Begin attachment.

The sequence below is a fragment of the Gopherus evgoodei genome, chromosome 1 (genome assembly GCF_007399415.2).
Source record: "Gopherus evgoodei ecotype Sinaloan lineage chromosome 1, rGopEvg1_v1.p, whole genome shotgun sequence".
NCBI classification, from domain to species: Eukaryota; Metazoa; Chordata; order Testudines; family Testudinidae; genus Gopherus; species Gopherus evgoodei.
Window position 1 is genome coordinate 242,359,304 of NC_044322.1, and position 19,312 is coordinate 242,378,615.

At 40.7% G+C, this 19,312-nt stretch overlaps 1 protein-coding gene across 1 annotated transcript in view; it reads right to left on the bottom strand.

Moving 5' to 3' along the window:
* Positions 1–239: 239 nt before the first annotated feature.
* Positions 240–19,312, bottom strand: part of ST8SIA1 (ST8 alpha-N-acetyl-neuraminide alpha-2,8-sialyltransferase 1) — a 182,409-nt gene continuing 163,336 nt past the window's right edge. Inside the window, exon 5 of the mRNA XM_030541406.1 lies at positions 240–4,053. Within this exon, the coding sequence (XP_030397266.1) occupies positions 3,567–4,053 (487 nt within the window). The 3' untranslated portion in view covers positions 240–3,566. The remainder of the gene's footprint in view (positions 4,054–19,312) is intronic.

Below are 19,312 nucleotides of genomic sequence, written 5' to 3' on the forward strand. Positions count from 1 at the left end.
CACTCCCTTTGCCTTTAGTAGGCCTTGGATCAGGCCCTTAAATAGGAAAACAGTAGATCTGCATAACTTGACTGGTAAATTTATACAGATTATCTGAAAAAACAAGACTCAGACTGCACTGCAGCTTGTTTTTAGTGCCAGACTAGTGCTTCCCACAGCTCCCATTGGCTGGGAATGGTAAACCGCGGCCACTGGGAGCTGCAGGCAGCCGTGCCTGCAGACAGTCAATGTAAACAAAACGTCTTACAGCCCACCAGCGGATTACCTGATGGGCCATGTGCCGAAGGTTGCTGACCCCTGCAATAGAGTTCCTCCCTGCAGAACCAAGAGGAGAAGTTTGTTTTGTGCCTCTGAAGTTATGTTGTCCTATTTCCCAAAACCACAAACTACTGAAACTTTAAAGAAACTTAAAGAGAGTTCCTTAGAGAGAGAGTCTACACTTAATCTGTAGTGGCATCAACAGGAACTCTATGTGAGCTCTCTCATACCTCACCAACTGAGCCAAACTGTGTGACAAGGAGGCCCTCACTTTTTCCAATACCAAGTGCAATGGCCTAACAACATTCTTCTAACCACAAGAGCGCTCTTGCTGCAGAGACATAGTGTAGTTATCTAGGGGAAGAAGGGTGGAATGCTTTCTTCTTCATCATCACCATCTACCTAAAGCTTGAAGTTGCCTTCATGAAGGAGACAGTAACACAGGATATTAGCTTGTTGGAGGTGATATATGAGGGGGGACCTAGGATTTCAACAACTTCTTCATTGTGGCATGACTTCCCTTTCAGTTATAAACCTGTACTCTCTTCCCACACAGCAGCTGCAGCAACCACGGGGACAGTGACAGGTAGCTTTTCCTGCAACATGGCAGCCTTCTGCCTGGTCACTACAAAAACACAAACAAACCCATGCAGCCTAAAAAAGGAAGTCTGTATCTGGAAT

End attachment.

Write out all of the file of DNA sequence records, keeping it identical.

The sequence below is a fragment of the Gopherus evgoodei genome, chromosome 1 (genome assembly GCF_007399415.2).
Source record: "Gopherus evgoodei ecotype Sinaloan lineage chromosome 1, rGopEvg1_v1.p, whole genome shotgun sequence".
NCBI classification, from domain to species: Eukaryota; Metazoa; Chordata; order Testudines; family Testudinidae; genus Gopherus; species Gopherus evgoodei.
Window position 1 is genome coordinate 242,359,304 of NC_044322.1, and position 19,312 is coordinate 242,378,615.

At 40.7% G+C, this 19,312-nt stretch overlaps 1 protein-coding gene across 1 annotated transcript in view; it reads right to left on the bottom strand.

Moving 5' to 3' along the window:
* Positions 1–239: 239 nt before the first annotated feature.
* Positions 240–19,312, bottom strand: part of ST8SIA1 (ST8 alpha-N-acetyl-neuraminide alpha-2,8-sialyltransferase 1) — a 182,409-nt gene continuing 163,336 nt past the window's right edge. Inside the window, exon 5 of the mRNA XM_030541406.1 lies at positions 240–4,053. Within this exon, the coding sequence (XP_030397266.1) occupies positions 3,567–4,053 (487 nt within the window). The 3' untranslated portion in view covers positions 240–3,566. The remainder of the gene's footprint in view (positions 4,054–19,312) is intronic.

Below are 19,312 nucleotides of genomic sequence, written 5' to 3' on the forward strand. Positions count from 1 at the left end.
CACTCCCTTTGCCTTTAGTAGGCCTTGGATCAGGCCCTTAAATAGGAAAACAGTAGATCTGCATAACTTGACTGGTAAATTTATACAGATTATCTGAAAAAACAAGACTCAGACTGCACTGCAGCTTGTTTTTAGTGCCAGACTAGTGCTTCCCACAGCTCCCATTGGCTGGGAATGGTAAACCGCGGCCACTGGGAGCTGCAGGCAGCCGTGCCTGCAGACAGTCAATGTAAACAAAACGTCTTACAGCCCACCAGCGGATTACCTGATGGGCCATGTGCCGAAGGTTGCTGACCCCTGCAATAGAGTTCCTCCCTGCAGAACCAAGAGGAGAAGTTTGTTTTGTGCCTCTGAAGTTATGTTGTCCTATTTCCCAAAACCACAAACTACTGAAACTTTAAAGAAACTTAAAGAGAGTTCCTTAGAGAGAGAGTCTACACTTAATCTGTAGTGGCATCAACAGGAACTCTATGTGAGCTCTCTCATACCTCACCAACTGAGCCAAACTGTGTGACAAGGAGGCCCTCACTTTTTCCAATACCAAGTGCAATGGCCTAACAACATTCTTCTAACCACAAGAGCGCTCTTGCTGCAGAGACATAGTGTAGTTATCTAGGGGAAGAAGGGTGGAATGCTTTCTTCTTCATCATCACCATCTACCTAAAGCTTGAAGTTGCCTTCATGAAGGAGACAGTAACACAGGATATTAGCTTGTTGGAGGTGATATATGAGGGGGGACCTAGGATTTCAACAACTTCTTCATTGTGGCATGACTTCCCTTTCAGTTATAAACCTGTACTCTCTTCCCACACAGCAGCTGCAGCAACCACGGGGACAGTGACAGGTAGCTTTTCCTGCAACATGGCAGCCTTCTGCCTGGTCACTACAAAAACACAAACAAACCCATGCAGCCTAAAAAAGGAAGTCTGTATCTGGAAT